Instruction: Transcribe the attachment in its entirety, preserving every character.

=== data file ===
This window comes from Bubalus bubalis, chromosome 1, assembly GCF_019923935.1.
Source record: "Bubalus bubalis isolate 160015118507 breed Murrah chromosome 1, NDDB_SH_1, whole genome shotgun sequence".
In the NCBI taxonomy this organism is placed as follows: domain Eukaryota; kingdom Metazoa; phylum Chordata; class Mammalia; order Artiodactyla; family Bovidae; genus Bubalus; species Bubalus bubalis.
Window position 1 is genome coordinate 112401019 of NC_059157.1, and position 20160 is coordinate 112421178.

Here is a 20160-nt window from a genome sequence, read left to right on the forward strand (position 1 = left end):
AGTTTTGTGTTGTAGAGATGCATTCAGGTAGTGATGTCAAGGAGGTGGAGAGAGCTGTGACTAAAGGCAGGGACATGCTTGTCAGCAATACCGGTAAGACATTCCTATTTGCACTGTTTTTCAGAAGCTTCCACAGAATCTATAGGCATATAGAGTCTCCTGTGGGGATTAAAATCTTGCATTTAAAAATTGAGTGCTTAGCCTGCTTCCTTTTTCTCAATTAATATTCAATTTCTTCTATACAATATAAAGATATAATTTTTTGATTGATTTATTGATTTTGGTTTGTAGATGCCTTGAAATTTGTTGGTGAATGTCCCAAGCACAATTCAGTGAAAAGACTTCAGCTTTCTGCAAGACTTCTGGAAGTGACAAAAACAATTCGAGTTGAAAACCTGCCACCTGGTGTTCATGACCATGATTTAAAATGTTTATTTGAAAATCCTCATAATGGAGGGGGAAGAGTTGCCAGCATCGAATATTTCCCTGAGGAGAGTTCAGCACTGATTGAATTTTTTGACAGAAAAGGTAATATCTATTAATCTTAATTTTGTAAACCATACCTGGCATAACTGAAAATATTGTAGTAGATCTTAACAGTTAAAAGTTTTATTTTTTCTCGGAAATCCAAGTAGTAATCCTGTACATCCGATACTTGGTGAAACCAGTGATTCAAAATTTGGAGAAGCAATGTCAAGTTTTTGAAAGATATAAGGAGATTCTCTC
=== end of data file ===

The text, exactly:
This window comes from Bubalus bubalis, chromosome 1, assembly GCF_019923935.1.
Source record: "Bubalus bubalis isolate 160015118507 breed Murrah chromosome 1, NDDB_SH_1, whole genome shotgun sequence".
In the NCBI taxonomy this organism is placed as follows: domain Eukaryota; kingdom Metazoa; phylum Chordata; class Mammalia; order Artiodactyla; family Bovidae; genus Bubalus; species Bubalus bubalis.
Window position 1 is genome coordinate 112401019 of NC_059157.1, and position 20160 is coordinate 112421178.

Here is a 20160-nt window from a genome sequence, read left to right on the forward strand (position 1 = left end):
AGTTTTGTGTTGTAGAGATGCATTCAGGTAGTGATGTCAAGGAGGTGGAGAGAGCTGTGACTAAAGGCAGGGACATGCTTGTCAGCAATACCGGTAAGACATTCCTATTTGCACTGTTTTTCAGAAGCTTCCACAGAATCTATAGGCATATAGAGTCTCCTGTGGGGATTAAAATCTTGCATTTAAAAATTGAGTGCTTAGCCTGCTTCCTTTTTCTCAATTAATATTCAATTTCTTCTATACAATATAAAGATATAATTTTTTGATTGATTTATTGATTTTGGTTTGTAGATGCCTTGAAATTTGTTGGTGAATGTCCCAAGCACAATTCAGTGAAAAGACTTCAGCTTTCTGCAAGACTTCTGGAAGTGACAAAAACAATTCGAGTTGAAAACCTGCCACCTGGTGTTCATGACCATGATTTAAAATGTTTATTTGAAAATCCTCATAATGGAGGGGGAAGAGTTGCCAGCATCGAATATTTCCCTGAGGAGAGTTCAGCACTGATTGAATTTTTTGACAGAAAAGGTAATATCTATTAATCTTAATTTTGTAAACCATACCTGGCATAACTGAAAATATTGTAGTAGATCTTAACAGTTAAAAGTTTTATTTTTTCTCGGAAATCCAAGTAGTAATCCTGTACATCCGATACTTGGTGAAACCAGTGATTCAAAATTTGGAGAAGCAATGTCAAGTTTTTGAAAGATATAAGGAGATTCTCTC